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terça-feira, 24 de fevereiro de 2015

NASA WEB · The nebula Messier 78 (also known as M 78 or NGC 2068) is a reflection nebula in the constellation Orion. M78 is the brightest diffuse reflection nebula of a group of nebulae that include NGC 2064, NGC 2067 and NGC 2071. This group belongs to the Orion Molecular Cloud Complex and is about 1,600 light-years distant from Earth. M78 is easily found in small telescopes as a hazy patch and involves two stars of 10th magnitude. These two stars, HD 38563A and HD 38563B, are responsible for making the cloud of dust in M78 visible by reflecting their light.

The nebula Messier 78 (also known as M 78 or NGC 2068) is a reflection nebula in the constellation Orion. M78 is the brightest diffuse reflection nebula of a group of nebulae that include NGC 2064, NGC 2067 and NGC 2071. This group belongs to the Orion Molecular Cloud Complex and is about 1,600 light-years distant from Earth. M78 is easily found in small telescopes as a hazy patch and involves two stars of 10th magnitude. These two stars, HD 38563A and HD 38563B, are responsible for making the cloud of dust in M78 visible by reflecting their light.

About 45 variable stars of the T Tauri type, young stars still in the process of formation as well as some 17 Herbig–Haro objects are known in M78.

#Nebula #M78 #Telescope #Discovery #Exploration #Space #NASA #NASASocial #Observatory #Share #FollowUs #PicoftheDay #Astronomy #Astrophysics #Cosmos #Universe #Science #Galaxy

Foto: The nebula Messier 78 (also known as M 78 or NGC 2068) is a reflection nebula in the constellation Orion. M78 is the brightest diffuse reflection nebula of a group of nebulae that include NGC 2064, NGC 2067 and NGC 2071. This group belongs to the Orion Molecular Cloud Complex and is about 1,600 light-years distant from Earth. M78 is easily found in small telescopes as a hazy patch and involves two stars of 10th magnitude. These two stars, HD 38563A and HD 38563B, are responsible for making the cloud of dust in M78 visible by reflecting their light.

About 45 variable stars of the T Tauri type, young stars still in the process of formation as well as some 17 Herbig–Haro objects are known in M78.

For more updates on Astronomy and Space Exploration, follow us at Astronomy Today.

#Nebula #M78 #Telescope #Discovery #Exploration #Space #NASA #NASASocial #Observatory #Share #FollowUs #PicoftheDay #Astronomy #Astrophysics #Cosmos #Universe #Science #Galaxy

NASA WEB ·Cubist Saturn Seen by Cassini Spacecraft


Credit: NASA/JPL-Caltech/Space Science Institute

Sometimes at Saturn you can see things almost as if from every angle at once, the way a Cubist might imagine things. For example, in this image, we're seeing Saturn's A ring in the lower part of the image and the limb of Saturn in the upper. In addition, the rings cast their shadows onto the portion of the planet imaged here, creating alternating patterns of light and dark. This pattern is visible even through the A ring, which, unlike the core of the nearby B ring, is not completely opaque.

The ring shadows on Saturn often appear to cross the surface at confusing angles in close-ups like this one. The visual combination of Saturn's oblateness, the varying opacity of its rings and the shadows cast by those rings sometimes creates elaborate and complicated patterns from Cassini's perspective.

This view looks toward the sunlit side of the rings from about 19 degrees above the ringplane. The image was taken in visible light with the Cassini spacecraft narrow-angle camera on Dec. 5, 2014.

The view was obtained at a distance of approximately 1.2 million miles (2 million kilometers) from Saturn. Image scale is 7 miles (11 kilometers) per pixel.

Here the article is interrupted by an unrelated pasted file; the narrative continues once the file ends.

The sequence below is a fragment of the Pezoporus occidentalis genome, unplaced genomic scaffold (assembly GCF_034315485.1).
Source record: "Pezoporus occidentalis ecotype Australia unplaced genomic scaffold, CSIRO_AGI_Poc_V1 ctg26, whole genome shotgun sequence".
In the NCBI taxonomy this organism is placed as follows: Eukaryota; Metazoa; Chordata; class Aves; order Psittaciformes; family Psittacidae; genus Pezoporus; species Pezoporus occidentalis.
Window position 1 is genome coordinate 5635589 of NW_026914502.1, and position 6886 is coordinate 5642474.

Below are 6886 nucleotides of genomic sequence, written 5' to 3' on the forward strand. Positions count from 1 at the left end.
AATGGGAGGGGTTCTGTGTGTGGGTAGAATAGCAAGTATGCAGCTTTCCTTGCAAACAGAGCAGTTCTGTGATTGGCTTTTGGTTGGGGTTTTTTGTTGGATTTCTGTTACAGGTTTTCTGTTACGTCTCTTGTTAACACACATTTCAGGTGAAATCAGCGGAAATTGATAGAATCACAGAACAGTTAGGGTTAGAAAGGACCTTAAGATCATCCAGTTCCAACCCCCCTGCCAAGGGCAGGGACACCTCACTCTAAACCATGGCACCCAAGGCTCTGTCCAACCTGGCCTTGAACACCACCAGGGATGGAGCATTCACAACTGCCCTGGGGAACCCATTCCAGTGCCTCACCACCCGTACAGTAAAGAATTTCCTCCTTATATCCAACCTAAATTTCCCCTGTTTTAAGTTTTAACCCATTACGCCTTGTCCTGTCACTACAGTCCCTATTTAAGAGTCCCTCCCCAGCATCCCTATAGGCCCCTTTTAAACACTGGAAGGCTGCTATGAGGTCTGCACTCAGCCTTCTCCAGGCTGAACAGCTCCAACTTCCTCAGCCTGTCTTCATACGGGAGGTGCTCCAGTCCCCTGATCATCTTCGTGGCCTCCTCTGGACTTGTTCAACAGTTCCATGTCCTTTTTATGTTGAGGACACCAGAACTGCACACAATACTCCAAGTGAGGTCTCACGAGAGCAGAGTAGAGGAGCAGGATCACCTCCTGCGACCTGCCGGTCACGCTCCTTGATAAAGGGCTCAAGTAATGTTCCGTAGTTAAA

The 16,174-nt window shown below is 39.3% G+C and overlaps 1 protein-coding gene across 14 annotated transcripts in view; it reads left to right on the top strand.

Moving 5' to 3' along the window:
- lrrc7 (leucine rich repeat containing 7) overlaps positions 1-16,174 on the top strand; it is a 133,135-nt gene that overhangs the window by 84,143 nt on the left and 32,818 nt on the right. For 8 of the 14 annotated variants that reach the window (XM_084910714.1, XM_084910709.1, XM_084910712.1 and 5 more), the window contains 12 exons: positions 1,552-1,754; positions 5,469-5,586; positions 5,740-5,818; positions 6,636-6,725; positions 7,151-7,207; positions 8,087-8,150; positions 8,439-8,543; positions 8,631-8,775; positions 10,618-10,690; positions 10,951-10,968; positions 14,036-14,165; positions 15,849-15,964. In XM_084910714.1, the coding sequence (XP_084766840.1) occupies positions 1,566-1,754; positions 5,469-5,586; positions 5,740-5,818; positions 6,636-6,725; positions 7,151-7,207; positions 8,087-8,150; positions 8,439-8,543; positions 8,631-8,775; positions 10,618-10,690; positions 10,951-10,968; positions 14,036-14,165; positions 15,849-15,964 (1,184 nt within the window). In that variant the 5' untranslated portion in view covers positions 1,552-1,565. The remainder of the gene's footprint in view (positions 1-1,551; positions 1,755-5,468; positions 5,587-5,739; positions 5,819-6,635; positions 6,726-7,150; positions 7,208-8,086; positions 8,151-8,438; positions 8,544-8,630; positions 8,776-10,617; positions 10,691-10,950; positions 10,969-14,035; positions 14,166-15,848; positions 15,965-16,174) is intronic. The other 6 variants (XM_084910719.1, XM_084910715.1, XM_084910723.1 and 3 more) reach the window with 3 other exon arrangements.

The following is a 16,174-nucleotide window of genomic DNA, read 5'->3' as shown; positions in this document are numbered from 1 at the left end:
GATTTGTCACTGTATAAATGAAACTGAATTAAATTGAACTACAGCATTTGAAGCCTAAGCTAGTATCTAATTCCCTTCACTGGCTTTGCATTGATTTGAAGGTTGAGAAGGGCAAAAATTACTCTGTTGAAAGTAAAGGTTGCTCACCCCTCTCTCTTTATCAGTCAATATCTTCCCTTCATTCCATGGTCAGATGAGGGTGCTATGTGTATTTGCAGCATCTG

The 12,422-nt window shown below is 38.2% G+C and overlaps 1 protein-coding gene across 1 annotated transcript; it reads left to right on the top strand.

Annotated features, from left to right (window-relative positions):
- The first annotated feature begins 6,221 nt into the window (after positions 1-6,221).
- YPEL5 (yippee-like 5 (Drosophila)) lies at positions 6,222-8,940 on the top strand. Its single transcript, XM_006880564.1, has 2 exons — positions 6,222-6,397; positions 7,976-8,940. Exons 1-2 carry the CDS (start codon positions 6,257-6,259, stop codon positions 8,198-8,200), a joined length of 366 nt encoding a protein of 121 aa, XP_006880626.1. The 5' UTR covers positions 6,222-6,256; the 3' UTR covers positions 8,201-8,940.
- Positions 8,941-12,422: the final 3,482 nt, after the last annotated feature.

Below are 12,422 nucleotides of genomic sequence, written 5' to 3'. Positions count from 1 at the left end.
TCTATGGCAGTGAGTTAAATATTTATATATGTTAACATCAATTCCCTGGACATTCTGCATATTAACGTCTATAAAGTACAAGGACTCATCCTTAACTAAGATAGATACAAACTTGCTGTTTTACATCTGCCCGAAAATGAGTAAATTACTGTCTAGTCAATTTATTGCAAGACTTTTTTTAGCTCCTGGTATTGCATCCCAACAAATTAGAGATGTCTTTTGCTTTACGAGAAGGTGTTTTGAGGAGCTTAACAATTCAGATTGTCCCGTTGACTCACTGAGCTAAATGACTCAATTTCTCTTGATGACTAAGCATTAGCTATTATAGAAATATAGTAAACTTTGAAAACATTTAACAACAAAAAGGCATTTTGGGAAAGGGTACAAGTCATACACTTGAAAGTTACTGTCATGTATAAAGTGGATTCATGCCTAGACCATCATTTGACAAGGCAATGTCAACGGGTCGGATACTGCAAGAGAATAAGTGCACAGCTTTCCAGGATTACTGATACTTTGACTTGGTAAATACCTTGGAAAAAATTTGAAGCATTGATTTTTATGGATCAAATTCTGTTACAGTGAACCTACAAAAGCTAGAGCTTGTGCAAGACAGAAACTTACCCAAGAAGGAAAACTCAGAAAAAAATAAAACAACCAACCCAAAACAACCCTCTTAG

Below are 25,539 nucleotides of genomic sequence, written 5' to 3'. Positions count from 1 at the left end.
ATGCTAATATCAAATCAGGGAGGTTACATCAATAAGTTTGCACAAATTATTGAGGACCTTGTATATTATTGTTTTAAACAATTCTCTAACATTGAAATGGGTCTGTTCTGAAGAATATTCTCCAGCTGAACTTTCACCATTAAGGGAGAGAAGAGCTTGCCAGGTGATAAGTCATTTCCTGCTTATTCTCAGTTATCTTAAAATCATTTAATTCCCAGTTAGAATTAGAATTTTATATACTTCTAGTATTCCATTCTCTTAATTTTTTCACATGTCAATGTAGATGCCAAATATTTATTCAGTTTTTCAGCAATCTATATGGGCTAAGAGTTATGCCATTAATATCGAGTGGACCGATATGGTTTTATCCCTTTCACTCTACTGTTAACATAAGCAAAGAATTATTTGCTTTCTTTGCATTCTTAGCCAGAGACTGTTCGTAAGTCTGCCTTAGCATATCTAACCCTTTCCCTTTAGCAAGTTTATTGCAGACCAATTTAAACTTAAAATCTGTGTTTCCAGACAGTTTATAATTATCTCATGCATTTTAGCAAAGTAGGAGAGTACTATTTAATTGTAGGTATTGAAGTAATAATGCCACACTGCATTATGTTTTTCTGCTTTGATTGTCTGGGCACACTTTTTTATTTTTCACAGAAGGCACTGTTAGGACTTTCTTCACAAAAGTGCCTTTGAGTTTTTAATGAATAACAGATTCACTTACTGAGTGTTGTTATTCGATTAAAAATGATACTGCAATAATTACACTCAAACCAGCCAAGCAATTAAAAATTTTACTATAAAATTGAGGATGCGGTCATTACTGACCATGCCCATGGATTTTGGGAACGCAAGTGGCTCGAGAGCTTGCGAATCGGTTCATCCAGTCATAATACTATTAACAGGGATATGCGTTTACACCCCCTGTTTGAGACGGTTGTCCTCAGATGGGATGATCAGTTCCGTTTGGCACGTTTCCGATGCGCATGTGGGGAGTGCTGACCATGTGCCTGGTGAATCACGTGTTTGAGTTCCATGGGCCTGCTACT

The Cassini mission is a cooperative project of NASA, the European Space Agency and the Italian Space Agency. The Jet Propulsion Laboratory, a division of the California Institute of Technology in Pasadena, manages the mission for NASA's Science Mission Directorate, Washington, D.C. The Cassini orbiter and its two onboard cameras were designed, developed and assembled at JPL. The imaging operations center is based at the Space Science Institute in Boulder, Colo.

NASA WEB ·Satellite Gearing Up to Take EPIC Pictures of Earth


Lagrange point 1 (L1) is a neutral gravity point between Earth and the Sun, situated roughly 1 million miles from Earth. Most Earth-observing satellites orbit within 22,300 miles of the planet. Credit: NESDIS.

The Deep Space Climate Observatory (DSCOVR) satellite is on its way to do something epic. NOAA’s spacecraft, sent to monitor space weather, will use its Earth Polychromatic Imaging Camera (EPIC) to capture the entire sunlit face of our planet and collect valuable atmospheric data. EPIC, built by Lockheed Martin, will show the full face of Earth in a single picture, something previously done only by the Apollo 17 astronauts and the Galileo mission on its way to Jupiter. “EPIC will view the whole sunlit side of Earth from L-1, a point approximately one million miles away,” Joe Mobilia, EPIC program manager at Lockheed Martin, toldastrowatch.net. ”Today, images of Earth come from spacecraft in LEO [Low Earth Orbit] or GEO [Geosynchronous Equatorial Orbit], which only sample a portion of the planet, albeit at higher resolutions.”

The EPIC camera won’t be turned on until the satellite reaches Lagrange point 1 (or L1 orbit) about 100 days from now, and after it completes a series of initialization checks. The first pictures of Earth will appear sometime in late July or early August, and as Mobilia noted, we should expect high-resolution snapshots.

“The detector used in EPIC is a Charge-Coupled Device (CCD), which has 2K x 2K pixels. The final images will have a resolution between 25 and 35 kilometers (15.5 to 21.7 miles),” Mobilia said.

He added that EPIC will deliver images of the Earth’s sunlit side at 10 different wavelengths every 1.8 hours. The scientists expect to collect approximately 10,000 images across wavelengths during its lifespan (about 2 years).

Underlining the epicness of the instrument, Mobilia remarked that a whole-Earth image takes approximately 16 days to capture from LEO orbit while waiting for the spacecraft to traverse across the globe. From GEO, satellites only observe a defined region since the spacecraft orbits at the same rate as the Earth, but this is great for staring at a location to observe weather patterns.